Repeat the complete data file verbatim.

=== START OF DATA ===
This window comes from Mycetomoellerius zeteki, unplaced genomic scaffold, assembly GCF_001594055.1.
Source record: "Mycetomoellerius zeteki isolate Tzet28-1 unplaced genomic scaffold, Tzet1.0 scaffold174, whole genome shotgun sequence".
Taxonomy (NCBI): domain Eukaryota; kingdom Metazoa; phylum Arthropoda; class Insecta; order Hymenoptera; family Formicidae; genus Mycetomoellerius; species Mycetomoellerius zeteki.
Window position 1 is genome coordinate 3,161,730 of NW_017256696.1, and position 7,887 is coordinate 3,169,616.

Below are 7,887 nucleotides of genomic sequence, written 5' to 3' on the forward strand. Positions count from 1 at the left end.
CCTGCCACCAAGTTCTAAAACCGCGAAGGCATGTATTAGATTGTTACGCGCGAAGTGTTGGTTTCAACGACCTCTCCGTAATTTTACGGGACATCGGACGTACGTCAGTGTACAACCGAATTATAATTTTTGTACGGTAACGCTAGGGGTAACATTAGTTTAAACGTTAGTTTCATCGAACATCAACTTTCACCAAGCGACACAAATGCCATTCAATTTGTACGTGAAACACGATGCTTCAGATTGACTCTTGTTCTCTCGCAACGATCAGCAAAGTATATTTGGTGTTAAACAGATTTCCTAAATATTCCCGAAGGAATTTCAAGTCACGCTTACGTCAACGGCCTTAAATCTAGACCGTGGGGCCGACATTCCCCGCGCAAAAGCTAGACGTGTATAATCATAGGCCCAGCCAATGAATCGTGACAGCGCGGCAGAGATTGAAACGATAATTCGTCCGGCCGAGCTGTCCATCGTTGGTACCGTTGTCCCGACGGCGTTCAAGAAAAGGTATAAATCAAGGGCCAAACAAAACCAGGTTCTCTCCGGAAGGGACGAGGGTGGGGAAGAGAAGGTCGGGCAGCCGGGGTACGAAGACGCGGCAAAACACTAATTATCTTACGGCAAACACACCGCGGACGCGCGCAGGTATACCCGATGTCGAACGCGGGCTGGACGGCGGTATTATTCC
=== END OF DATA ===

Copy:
This window comes from Mycetomoellerius zeteki, unplaced genomic scaffold, assembly GCF_001594055.1.
Source record: "Mycetomoellerius zeteki isolate Tzet28-1 unplaced genomic scaffold, Tzet1.0 scaffold174, whole genome shotgun sequence".
Taxonomy (NCBI): domain Eukaryota; kingdom Metazoa; phylum Arthropoda; class Insecta; order Hymenoptera; family Formicidae; genus Mycetomoellerius; species Mycetomoellerius zeteki.
Window position 1 is genome coordinate 3,161,730 of NW_017256696.1, and position 7,887 is coordinate 3,169,616.

Below are 7,887 nucleotides of genomic sequence, written 5' to 3' on the forward strand. Positions count from 1 at the left end.
CCTGCCACCAAGTTCTAAAACCGCGAAGGCATGTATTAGATTGTTACGCGCGAAGTGTTGGTTTCAACGACCTCTCCGTAATTTTACGGGACATCGGACGTACGTCAGTGTACAACCGAATTATAATTTTTGTACGGTAACGCTAGGGGTAACATTAGTTTAAACGTTAGTTTCATCGAACATCAACTTTCACCAAGCGACACAAATGCCATTCAATTTGTACGTGAAACACGATGCTTCAGATTGACTCTTGTTCTCTCGCAACGATCAGCAAAGTATATTTGGTGTTAAACAGATTTCCTAAATATTCCCGAAGGAATTTCAAGTCACGCTTACGTCAACGGCCTTAAATCTAGACCGTGGGGCCGACATTCCCCGCGCAAAAGCTAGACGTGTATAATCATAGGCCCAGCCAATGAATCGTGACAGCGCGGCAGAGATTGAAACGATAATTCGTCCGGCCGAGCTGTCCATCGTTGGTACCGTTGTCCCGACGGCGTTCAAGAAAAGGTATAAATCAAGGGCCAAACAAAACCAGGTTCTCTCCGGAAGGGACGAGGGTGGGGAAGAGAAGGTCGGGCAGCCGGGGTACGAAGACGCGGCAAAACACTAATTATCTTACGGCAAACACACCGCGGACGCGCGCAGGTATACCCGATGTCGAACGCGGGCTGGACGGCGGTATTATTCC